If you’ve ever had a booze-heavy December filled with many holiday parties, glasses (ahem, bottles) of red wine, and plenty of festive cheer, I can probably guess that you’ve asked yourself once or twice, “is a dry month challenge actually worth it?” Well, I’m here to tell you that after completing my first dry month this past August, taking a January leave of absence from the bar is worth the reroute, and actually might be a lot easier than you think.
Before diving into the many Dry January benefits, I think it’s important to clarify my history with alcohol. I really didn’t start drinking until I was in college. I was a nerdy, goody-two-shoes in high school who never got invited to any alcohol-fueled parties, and I can only remember a handful of times during those four years where I can’t remember much from the night.
When I moved from Texas to New York for college in late 2010, I made a commitment to myself to leave behind the nerdy, reserved, scaredy-cat Daley in Texas, and reinvent myself into a “cooler, friendlier, and more fun” DQ. While some parts of DQ 2.0 were healthy, evolved, and certainly happier, there was one part, the part of myself where I was drinking excessive amounts of alcohol every Thursday, Friday, and Saturday night, that high-school-Daley could not recognize.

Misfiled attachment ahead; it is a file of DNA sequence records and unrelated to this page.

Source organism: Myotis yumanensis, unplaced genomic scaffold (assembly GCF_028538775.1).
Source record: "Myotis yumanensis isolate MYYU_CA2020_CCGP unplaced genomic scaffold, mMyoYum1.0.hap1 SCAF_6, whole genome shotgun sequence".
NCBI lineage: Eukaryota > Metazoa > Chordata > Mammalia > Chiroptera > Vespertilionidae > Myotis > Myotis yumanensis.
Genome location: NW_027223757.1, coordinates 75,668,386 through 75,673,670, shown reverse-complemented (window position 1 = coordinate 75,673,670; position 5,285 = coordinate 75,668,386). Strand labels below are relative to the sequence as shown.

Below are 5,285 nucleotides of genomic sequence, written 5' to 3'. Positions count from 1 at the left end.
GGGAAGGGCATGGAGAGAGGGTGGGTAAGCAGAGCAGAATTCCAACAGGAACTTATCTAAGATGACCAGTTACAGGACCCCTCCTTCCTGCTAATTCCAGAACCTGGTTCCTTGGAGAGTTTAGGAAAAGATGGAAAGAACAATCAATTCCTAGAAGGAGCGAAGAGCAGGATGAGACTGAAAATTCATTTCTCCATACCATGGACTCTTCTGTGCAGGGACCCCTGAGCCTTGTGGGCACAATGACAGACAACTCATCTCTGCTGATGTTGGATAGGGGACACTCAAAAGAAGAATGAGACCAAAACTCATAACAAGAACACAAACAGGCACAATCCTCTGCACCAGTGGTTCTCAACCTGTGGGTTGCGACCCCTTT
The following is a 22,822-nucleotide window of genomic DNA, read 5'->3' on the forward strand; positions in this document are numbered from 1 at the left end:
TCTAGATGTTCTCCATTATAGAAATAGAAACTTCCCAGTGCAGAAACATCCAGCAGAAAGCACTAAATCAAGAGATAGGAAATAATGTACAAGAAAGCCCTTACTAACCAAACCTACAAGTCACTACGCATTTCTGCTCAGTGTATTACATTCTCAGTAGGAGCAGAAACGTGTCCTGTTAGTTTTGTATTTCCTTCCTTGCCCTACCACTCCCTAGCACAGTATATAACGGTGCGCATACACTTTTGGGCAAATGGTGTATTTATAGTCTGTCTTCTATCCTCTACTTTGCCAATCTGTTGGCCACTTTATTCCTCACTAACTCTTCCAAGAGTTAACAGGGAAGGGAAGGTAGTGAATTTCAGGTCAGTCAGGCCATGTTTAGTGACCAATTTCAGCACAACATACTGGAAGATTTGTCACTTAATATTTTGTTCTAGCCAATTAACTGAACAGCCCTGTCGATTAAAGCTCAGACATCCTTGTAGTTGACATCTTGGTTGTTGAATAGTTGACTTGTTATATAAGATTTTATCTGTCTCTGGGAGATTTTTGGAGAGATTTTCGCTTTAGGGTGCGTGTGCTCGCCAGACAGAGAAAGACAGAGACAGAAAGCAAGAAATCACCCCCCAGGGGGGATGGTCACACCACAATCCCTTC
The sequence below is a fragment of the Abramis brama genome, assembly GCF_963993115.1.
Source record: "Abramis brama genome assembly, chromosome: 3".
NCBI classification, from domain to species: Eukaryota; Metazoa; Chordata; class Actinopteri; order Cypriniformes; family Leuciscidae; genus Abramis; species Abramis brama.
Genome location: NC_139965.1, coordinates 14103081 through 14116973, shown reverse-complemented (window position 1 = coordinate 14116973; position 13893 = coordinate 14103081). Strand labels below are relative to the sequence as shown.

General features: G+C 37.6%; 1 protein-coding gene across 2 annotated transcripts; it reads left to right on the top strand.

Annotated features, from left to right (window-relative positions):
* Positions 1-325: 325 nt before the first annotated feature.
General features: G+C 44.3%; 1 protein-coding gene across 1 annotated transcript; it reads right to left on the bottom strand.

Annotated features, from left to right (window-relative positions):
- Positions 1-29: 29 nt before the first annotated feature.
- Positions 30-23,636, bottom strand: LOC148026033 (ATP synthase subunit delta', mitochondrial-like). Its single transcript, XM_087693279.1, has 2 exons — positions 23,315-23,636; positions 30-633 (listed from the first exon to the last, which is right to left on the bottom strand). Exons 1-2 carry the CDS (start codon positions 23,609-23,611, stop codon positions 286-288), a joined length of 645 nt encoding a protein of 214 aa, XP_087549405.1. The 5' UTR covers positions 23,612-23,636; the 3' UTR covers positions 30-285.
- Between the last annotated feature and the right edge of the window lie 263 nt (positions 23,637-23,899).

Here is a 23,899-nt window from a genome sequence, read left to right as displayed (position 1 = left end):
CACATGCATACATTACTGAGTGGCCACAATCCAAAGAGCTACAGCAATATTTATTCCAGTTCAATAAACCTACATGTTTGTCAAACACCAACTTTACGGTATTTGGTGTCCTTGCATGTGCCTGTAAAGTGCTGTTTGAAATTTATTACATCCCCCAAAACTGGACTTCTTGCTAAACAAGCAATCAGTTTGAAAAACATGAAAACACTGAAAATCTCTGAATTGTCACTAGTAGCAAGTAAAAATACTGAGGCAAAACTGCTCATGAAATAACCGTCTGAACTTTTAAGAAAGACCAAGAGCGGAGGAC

Considering I’m 5’2 and 110 pounds, it’s really not difficult for me to get pretty drunk after about 3-5 beers. That being said, I’ve frequently ignored my limit for a long time, attempting to keep up with whoever I’d be drinking with because 1.) I wanted to embody that “cool” DQ 2.0 version of myself and 2.) I love the taste of alcohol and have always had a really hard time stopping myself from having another.